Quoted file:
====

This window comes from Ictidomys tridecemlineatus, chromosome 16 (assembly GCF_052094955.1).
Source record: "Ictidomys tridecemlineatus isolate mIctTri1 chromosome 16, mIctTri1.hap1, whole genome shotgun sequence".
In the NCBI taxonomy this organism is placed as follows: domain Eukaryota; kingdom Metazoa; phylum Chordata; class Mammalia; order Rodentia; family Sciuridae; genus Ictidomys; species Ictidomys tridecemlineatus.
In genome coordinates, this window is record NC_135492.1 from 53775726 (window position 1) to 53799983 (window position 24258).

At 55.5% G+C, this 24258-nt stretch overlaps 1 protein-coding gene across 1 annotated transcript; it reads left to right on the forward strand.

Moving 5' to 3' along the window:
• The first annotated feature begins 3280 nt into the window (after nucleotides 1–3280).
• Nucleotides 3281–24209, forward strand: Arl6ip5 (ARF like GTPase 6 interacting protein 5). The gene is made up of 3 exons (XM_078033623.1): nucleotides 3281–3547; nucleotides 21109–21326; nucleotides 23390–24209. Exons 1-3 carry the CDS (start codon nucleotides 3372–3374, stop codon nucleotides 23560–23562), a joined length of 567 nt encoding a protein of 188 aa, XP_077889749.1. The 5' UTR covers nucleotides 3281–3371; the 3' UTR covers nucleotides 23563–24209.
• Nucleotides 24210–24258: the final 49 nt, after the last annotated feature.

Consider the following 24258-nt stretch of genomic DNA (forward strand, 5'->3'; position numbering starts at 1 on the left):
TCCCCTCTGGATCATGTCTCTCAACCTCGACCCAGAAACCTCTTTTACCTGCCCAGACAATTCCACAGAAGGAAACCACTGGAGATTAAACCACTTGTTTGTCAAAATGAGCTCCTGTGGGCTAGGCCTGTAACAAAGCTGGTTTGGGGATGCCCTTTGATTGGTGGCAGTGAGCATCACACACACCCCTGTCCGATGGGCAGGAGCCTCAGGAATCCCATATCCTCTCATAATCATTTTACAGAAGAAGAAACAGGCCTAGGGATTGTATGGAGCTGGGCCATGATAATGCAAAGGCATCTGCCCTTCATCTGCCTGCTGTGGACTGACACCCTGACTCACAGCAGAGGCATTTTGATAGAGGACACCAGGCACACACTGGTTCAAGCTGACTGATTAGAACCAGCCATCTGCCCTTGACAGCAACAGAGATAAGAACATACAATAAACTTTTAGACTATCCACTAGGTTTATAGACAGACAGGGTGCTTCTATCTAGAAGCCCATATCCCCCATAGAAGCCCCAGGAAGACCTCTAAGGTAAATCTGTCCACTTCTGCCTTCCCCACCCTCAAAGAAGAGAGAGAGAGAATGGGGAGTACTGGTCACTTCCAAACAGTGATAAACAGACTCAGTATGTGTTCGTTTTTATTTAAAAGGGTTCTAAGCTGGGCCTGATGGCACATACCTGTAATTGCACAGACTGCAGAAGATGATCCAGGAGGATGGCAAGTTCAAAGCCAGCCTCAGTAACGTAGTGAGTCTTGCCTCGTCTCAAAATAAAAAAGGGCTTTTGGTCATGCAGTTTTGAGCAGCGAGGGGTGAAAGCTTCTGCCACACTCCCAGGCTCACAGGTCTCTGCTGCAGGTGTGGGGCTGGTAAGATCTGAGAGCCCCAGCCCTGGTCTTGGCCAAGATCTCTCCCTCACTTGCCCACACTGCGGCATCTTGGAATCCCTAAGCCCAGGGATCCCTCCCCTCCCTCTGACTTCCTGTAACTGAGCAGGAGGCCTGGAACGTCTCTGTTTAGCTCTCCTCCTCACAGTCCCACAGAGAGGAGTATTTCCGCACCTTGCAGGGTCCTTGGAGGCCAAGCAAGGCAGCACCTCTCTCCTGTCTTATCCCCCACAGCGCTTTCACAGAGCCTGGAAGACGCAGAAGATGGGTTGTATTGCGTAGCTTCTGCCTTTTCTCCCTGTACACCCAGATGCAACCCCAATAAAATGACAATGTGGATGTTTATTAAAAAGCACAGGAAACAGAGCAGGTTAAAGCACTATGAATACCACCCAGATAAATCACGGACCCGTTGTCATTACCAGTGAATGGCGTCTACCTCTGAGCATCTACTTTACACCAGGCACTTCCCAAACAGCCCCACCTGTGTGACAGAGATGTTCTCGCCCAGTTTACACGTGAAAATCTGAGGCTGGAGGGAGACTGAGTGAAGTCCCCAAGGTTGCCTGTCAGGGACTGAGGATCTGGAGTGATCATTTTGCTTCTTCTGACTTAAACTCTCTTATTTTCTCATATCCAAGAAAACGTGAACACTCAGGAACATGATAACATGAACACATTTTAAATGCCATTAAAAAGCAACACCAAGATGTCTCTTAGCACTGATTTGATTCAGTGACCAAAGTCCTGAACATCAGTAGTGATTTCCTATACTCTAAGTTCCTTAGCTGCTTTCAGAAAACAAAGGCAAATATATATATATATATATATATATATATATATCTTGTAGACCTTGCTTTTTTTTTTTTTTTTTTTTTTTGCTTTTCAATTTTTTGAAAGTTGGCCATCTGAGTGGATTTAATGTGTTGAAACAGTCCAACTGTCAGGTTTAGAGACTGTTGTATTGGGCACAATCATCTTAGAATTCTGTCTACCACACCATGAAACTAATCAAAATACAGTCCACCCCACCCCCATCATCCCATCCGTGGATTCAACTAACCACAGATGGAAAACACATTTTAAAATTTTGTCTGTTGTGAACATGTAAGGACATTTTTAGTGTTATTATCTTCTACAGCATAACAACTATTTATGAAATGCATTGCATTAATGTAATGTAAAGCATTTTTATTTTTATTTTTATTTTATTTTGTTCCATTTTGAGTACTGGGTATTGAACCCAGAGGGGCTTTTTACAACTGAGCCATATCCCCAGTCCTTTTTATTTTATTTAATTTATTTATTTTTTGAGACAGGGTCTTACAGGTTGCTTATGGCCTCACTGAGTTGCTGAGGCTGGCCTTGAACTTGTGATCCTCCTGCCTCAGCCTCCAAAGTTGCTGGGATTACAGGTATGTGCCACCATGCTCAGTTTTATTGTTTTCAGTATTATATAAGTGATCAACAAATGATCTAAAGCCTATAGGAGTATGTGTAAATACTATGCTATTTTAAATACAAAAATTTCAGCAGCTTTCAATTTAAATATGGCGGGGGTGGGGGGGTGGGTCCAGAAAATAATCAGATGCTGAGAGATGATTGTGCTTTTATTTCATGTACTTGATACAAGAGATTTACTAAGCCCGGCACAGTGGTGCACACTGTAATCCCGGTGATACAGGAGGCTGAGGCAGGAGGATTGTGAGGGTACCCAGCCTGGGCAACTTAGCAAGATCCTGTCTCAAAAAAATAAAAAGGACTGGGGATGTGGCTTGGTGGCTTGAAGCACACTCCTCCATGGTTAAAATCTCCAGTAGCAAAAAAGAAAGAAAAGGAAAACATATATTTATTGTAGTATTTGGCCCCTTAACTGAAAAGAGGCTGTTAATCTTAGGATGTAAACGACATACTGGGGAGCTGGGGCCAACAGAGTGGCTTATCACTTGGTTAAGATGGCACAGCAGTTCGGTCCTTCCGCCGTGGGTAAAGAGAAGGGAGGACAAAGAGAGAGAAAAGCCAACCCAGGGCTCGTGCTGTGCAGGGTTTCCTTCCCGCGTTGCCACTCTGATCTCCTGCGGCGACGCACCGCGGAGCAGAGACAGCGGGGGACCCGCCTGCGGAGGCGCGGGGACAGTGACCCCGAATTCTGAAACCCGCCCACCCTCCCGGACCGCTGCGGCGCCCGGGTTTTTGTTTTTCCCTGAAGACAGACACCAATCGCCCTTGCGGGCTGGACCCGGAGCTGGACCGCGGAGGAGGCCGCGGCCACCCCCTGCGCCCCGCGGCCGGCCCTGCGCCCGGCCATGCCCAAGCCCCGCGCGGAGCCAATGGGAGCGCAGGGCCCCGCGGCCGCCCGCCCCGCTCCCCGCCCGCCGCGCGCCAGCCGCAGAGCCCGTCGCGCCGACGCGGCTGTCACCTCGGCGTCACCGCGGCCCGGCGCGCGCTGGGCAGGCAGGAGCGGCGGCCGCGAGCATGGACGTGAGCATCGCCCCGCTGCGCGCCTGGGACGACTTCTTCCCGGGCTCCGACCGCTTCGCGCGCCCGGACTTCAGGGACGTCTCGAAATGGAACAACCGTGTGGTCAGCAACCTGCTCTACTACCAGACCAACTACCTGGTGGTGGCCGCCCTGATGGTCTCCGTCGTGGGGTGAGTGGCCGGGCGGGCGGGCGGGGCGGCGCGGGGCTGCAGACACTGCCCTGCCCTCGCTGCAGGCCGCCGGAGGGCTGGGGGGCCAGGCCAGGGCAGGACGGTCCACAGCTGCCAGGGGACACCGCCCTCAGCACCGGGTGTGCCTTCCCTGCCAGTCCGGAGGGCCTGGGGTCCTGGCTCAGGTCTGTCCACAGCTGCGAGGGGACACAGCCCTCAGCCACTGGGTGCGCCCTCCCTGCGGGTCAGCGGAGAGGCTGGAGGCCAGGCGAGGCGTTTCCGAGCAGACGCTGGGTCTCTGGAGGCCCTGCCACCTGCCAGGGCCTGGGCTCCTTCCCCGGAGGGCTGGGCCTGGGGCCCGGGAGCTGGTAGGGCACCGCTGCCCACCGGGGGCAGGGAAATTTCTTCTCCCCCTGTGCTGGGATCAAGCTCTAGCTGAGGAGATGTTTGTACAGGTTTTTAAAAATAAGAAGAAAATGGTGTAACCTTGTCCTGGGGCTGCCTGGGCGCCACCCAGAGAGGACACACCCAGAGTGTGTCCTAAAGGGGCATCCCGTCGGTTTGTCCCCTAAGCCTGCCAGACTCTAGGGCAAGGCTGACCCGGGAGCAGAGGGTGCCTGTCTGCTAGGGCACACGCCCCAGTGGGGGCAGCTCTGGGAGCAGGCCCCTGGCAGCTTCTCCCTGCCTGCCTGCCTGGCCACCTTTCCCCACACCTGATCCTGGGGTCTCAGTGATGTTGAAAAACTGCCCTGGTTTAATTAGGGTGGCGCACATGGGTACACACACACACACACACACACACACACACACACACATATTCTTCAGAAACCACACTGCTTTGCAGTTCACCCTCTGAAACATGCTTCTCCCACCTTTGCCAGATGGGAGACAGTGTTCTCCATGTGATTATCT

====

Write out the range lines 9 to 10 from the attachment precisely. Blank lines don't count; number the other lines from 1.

• Nucleotides 24210–24258: the final 49 nt, after the last annotated feature.

Consider the following 24258-nt stretch of genomic DNA (forward strand, 5'->3'; position numbering starts at 1 on the left):